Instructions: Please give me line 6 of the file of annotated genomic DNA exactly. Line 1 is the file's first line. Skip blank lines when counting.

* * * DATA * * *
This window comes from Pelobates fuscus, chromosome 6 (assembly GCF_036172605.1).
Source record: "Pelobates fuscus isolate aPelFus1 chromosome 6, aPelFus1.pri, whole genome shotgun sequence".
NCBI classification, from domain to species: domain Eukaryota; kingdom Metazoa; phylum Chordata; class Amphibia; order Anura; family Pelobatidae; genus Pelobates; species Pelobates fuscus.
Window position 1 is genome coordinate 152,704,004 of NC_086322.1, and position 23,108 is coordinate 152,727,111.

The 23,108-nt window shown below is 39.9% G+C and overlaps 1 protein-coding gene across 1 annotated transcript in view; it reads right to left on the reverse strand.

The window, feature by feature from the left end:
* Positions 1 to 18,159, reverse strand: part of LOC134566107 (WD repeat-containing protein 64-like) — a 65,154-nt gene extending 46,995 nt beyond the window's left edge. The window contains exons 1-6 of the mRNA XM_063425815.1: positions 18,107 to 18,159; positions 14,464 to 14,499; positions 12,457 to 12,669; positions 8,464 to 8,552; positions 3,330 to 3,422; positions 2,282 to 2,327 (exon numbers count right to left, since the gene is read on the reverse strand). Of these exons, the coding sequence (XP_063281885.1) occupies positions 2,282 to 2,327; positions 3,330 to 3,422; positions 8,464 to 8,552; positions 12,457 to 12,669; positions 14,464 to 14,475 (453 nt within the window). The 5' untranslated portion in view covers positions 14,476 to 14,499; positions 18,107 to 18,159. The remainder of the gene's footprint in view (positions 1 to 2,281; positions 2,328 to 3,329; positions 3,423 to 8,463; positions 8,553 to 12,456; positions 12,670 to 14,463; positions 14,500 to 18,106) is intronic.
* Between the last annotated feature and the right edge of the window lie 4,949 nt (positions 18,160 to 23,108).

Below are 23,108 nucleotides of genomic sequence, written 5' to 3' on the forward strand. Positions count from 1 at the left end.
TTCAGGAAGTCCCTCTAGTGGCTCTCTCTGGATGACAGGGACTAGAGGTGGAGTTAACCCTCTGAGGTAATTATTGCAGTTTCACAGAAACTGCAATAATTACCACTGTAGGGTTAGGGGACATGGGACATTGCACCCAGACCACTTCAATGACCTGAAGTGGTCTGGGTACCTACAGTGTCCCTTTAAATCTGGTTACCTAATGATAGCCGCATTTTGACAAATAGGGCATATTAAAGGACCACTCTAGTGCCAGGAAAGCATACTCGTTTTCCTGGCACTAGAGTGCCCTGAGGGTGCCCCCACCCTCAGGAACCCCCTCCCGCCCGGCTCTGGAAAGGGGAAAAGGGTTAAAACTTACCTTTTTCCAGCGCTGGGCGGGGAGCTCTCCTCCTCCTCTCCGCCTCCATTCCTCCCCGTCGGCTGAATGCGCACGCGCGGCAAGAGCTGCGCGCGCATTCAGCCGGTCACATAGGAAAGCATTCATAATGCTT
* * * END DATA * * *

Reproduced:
The window, feature by feature from the left end: